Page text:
As COVID-19 slammed the U.S. economy, new scams emerged, with criminals hoping to take advantage of people who had already been victimized by the pandemic. In response, the three major credit reporting agencies—Equifax, Experian, and TransUnion—began offering consumers weekly access to their credit reports for free through April 30, 2021. 

Key Takeaways

  • Until April 30, 2021, you can get free copies of your credit reports from all three major credit bureaus every week.
  • Normally, you're allowed free access to each of your credit reports once every 12 months.
  • Reviewing your credit reports regularly can help you spot errors and fraudulent activity.

Why It's Worth Checking Your Credit Report

Your credit report is an important indicator of your financial health. If you have bad credit, it can be challenging to get approved for loans or credit cards. If you do, you'll end up paying higher interest rates. The same goes for auto, homeowners, and even life insurance premiums in many states.

Early in the pandemic, the Consumer Financial Protection Bureau called attention to the rise in coronavirus-related scams. Depending on the scam, criminals might try to steal your money, your credit card information, your Social Security number, or all of the above.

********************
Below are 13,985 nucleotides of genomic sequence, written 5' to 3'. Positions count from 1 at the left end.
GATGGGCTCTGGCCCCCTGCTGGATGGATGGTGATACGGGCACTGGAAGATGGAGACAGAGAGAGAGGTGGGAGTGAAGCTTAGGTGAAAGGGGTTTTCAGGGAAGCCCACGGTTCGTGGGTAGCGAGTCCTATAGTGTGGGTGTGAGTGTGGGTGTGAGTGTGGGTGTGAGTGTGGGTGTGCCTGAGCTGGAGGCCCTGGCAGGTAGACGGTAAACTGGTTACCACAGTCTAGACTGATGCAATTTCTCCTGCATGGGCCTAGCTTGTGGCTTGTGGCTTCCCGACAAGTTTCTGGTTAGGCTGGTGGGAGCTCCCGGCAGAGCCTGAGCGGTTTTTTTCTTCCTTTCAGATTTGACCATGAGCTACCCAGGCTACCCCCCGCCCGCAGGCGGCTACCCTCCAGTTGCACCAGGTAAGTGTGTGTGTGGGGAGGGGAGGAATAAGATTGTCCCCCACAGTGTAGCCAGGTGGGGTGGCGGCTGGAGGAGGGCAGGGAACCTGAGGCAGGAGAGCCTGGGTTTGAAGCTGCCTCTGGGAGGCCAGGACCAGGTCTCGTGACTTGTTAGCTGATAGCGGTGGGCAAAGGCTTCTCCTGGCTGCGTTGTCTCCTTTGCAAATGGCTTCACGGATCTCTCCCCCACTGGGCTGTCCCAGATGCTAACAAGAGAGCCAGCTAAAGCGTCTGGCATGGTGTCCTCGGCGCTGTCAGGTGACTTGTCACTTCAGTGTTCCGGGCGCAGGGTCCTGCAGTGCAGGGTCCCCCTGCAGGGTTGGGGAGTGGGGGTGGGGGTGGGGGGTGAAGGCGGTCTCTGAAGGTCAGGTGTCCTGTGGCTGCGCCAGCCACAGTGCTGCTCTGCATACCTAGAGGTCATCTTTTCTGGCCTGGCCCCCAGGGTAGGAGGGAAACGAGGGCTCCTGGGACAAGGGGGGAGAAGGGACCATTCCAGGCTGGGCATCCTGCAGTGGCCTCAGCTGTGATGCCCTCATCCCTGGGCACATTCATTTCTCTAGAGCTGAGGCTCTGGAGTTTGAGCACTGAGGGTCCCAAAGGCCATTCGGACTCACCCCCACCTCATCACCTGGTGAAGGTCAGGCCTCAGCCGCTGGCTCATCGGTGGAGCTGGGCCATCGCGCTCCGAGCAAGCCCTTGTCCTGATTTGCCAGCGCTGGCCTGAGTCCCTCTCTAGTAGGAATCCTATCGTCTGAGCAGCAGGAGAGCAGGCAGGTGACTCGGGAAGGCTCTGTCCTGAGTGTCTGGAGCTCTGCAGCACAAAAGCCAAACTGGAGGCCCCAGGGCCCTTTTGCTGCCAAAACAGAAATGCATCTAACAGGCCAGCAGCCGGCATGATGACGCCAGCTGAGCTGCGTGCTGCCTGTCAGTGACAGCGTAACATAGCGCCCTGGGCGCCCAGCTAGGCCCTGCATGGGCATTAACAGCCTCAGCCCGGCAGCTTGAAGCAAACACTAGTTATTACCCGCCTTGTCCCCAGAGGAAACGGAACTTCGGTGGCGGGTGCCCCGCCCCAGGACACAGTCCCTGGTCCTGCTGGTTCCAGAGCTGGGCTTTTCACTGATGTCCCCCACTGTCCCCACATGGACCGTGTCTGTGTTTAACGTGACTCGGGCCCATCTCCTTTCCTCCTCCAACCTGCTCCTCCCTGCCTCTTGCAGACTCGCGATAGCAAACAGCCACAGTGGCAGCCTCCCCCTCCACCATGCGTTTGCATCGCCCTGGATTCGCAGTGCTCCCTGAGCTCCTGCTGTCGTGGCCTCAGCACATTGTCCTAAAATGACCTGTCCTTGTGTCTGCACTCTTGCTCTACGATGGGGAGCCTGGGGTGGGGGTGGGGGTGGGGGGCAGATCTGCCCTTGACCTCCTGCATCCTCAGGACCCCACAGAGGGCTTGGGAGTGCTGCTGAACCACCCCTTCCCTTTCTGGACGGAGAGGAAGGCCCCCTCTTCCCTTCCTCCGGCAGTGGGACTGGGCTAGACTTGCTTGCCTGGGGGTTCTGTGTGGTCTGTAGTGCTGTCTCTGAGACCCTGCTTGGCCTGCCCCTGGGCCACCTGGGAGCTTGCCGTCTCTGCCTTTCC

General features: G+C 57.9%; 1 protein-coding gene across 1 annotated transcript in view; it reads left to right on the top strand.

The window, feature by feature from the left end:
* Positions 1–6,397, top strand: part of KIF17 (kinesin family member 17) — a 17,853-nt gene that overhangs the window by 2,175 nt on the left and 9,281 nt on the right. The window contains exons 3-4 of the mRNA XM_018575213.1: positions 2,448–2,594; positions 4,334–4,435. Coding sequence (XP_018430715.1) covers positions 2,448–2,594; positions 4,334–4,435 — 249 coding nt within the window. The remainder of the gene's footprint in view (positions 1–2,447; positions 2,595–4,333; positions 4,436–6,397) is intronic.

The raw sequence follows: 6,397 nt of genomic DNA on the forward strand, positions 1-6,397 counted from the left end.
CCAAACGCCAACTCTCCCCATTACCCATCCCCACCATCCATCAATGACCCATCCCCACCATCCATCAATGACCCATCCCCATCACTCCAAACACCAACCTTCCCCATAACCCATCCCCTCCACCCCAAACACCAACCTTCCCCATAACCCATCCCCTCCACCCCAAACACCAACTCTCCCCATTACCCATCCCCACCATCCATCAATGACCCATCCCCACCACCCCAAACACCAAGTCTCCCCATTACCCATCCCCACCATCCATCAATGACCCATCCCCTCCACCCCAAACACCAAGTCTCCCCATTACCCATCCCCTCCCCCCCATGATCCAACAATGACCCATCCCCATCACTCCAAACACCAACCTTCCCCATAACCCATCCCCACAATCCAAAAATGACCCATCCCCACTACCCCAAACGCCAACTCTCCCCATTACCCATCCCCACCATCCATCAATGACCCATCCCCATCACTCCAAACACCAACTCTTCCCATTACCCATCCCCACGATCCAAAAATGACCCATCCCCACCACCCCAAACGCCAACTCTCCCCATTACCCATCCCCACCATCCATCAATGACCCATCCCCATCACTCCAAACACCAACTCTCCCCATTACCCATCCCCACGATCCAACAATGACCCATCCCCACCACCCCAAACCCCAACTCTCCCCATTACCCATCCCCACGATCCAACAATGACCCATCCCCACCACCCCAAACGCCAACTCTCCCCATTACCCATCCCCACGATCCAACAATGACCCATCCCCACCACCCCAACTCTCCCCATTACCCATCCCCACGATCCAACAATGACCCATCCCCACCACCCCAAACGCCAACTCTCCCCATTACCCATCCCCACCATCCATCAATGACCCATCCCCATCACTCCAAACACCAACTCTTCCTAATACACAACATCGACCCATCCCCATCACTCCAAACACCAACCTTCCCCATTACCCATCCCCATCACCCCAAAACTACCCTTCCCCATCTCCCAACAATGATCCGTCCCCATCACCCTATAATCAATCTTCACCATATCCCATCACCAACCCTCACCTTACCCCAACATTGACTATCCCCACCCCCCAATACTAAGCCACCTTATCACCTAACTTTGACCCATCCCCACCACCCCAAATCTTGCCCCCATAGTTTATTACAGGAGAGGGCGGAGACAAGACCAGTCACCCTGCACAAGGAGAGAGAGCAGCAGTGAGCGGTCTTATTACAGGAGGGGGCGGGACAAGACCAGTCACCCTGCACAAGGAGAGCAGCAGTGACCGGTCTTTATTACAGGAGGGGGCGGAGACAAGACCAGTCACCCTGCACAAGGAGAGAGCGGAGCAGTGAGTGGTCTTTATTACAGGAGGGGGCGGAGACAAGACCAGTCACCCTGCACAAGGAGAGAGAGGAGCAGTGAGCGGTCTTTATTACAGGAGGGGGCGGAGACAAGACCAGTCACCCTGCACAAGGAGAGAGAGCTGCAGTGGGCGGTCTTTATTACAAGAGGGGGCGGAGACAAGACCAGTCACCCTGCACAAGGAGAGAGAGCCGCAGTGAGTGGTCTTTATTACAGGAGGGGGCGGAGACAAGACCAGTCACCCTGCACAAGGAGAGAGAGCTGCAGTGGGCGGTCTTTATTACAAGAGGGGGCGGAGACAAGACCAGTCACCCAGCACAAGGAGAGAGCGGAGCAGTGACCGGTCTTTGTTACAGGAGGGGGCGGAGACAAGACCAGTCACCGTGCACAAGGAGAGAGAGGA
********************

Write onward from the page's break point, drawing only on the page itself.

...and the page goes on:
If someone gets their hands on your Social Security number, they can open fraudulent accounts in your name. In most cases, though, the only way you'll know that has happened (until the bill collectors start to hound you) is if you check your credit report.

To make it easier for consumers to be vigilant against identity theft, the three major national credit bureaus began offering free credit reports every week through April 2021. Prior to that, consumers were entitled to one free credit report per year from each bureau.

While reviewing your credit report won't stop a cybercriminal from stealing your information and using it for nefarious purposes, it will help you spot fraudulent accounts early on, before they have the chance to negatively affect your credit score because of skipped payments or high balances. If you spot any inaccurate information or evidence of possible fraud, you should alert the credit bureau as soon as possible. All three bureaus explain the steps for doing that on their websites.

While you can request copies of your credit report over the phone or by mail, the easiest and fastest way to view them is online at the official website,

Also note that some free credit monitoring services, including the one that Experian offers, will provide you with real-time updates when changes appear on your credit report, such as new inquiries and newly opened accounts.